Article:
moment, the sapphire skies may turn black with thunder-clouds; the
Eden-like landscapes turned into scenes of ruin and desolation; the
rippling ocean that lovingly laves their shores becomes a roaring
monster trying to swallow them. The refreshing breezes that fan them
become a destructive blast. Yet, such is the fecundity of nature in
these regions that a year after a tempest has swept over an island, if
the debris be removed, not a trace of its passage is visible--the
fields are as green as ever, the earth, the trees, and plants that
were spared by the tempest double their productive powers as if to
indemnify the afflicted inhabitants for the losses they suffered.


[Footnote 85: See Bulletin H, Weather Bureau, West Indian Hurricanes,
by E.B. Garriott, Washington, 1900.]

[Footnote 86: L'Atmosphere, p. 377 and following.]

[Footnote 87: Enrique del Monte, Havana University, On the Climate of
the West Indies and West Indian Hurricanes.]

[Footnote 88: Histoire physique des Antilles Francaises.]



The origin of the Caribs, their supposed cannibalism and other customs
have occasioned much controversy among West Indian chroniclers. The
first question is undecided, and probably will remain so forever. With
regard to cannibalism, in spite of the confirmative assurances of the
early Spanish chroniclers, we have the testimony of eminent
authorities to the contrary; and the writings of Jesuit missionaries
who have lived many years among the Caribs give us a not unfavorable
idea of their character and social institutions.

The first European who became intimately acquainted with the people of
the West Indian Islands, on the return from his first voyage, wrote to
the Spanish princes: " ... In all these islands I did not observe much
difference in the faces and figures of the inhabitants, nor in their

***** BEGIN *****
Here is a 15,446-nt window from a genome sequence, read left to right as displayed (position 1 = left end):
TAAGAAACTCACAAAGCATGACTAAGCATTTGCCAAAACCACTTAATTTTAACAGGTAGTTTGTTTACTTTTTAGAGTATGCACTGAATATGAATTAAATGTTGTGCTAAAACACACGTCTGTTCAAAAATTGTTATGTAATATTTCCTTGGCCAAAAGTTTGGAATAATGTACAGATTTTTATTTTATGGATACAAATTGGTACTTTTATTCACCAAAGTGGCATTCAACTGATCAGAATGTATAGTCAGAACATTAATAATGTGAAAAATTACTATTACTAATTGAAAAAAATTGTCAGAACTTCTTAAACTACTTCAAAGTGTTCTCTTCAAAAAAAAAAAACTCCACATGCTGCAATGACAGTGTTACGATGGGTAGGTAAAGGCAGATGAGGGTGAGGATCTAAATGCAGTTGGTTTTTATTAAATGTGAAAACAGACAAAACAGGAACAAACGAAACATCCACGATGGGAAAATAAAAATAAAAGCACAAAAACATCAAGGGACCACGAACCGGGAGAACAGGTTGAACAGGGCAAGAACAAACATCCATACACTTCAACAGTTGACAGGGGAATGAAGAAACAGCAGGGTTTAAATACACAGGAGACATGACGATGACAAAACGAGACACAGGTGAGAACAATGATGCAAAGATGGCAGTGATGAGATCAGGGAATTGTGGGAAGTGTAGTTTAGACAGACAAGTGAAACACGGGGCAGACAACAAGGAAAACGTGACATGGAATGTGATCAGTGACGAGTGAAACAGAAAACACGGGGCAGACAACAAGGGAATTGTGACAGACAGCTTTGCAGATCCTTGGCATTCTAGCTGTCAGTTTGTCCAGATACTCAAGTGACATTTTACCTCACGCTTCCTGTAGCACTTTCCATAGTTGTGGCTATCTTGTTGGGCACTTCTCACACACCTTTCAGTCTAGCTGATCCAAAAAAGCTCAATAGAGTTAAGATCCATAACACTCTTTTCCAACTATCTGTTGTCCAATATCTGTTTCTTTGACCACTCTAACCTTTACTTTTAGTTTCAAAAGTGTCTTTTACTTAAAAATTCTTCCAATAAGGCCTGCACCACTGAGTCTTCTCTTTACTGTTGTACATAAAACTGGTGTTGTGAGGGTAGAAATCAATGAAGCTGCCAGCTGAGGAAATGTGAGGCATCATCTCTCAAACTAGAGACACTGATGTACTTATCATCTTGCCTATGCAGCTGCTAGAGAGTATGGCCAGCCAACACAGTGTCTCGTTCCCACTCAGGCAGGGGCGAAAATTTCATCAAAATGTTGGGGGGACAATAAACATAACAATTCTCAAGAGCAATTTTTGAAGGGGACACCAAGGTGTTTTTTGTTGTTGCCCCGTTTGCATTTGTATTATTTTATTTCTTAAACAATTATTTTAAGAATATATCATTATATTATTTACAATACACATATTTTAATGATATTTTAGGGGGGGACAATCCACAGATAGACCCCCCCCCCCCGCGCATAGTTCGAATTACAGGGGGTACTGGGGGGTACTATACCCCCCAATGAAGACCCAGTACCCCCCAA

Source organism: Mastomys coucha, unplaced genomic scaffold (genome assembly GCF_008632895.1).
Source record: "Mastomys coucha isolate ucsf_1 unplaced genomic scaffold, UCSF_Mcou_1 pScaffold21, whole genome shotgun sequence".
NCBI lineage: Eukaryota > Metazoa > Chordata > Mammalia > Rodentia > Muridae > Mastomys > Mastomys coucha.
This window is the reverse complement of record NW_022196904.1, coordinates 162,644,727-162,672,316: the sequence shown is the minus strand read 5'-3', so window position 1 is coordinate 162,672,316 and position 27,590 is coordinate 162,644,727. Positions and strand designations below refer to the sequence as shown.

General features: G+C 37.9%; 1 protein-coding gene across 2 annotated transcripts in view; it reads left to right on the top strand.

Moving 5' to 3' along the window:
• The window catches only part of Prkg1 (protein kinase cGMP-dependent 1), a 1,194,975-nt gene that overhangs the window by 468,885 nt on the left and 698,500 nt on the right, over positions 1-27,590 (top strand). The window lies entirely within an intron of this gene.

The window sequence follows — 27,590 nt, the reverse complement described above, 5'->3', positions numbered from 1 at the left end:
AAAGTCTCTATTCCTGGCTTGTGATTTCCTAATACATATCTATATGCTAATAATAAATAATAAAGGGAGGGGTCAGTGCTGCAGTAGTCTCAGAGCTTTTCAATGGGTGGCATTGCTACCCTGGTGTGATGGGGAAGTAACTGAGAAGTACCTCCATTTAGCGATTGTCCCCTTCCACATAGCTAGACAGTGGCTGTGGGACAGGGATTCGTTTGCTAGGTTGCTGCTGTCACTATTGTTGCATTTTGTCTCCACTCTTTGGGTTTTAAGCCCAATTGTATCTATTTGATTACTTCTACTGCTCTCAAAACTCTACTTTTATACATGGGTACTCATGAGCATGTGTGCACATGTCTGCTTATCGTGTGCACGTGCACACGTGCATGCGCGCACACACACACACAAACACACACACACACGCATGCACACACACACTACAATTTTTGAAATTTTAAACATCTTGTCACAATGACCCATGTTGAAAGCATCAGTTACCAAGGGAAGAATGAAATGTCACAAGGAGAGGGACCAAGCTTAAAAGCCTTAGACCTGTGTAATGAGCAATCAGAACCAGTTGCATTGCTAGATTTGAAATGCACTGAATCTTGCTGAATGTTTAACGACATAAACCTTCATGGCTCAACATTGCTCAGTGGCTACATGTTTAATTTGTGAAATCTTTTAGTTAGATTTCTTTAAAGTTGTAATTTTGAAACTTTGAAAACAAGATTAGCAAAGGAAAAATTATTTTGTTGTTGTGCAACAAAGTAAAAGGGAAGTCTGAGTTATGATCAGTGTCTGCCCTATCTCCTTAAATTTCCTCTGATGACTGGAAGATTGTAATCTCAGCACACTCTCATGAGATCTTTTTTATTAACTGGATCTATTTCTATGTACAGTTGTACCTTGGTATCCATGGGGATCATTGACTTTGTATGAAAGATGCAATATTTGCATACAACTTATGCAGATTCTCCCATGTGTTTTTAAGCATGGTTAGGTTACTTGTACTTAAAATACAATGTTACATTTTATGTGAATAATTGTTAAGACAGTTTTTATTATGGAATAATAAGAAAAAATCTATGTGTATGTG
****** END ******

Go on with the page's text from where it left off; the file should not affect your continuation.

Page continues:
customs, nor in their language, seeing that they all understand each
other, which is very singular." On the other hand the readiness with
which the inhabitants of Aye-Aye and the other Carib islands gave
asylum to the fugitive Boriquen Indians and joined them in their
retaliatory expeditions, also points to the existence of some bond of
kinship between them, so that there is ground for the opinion
entertained by some writers that all the inhabitants of all the
Antilles were of the race designated under the generic name of Caribs.

The theory generally accepted at first was, that at the time of the
discovery two races of different origin occupied the West Indian
Archipelago. The larger Antilles with the groups of small islands to
the north of them were supposed to be inhabited by a race named
Guaycures, driven from the peninsula of Florida by the warlike
Seminoles; the Guaycures, it is said, could easily have reached the
Bahamas and traversed the short distance that separated them from Cuba
in their canoes, some of which could contain 100 men, and once there
they would naturally spread over the neighboring islands. It is
surmised that they occupied them at the time of the advent of the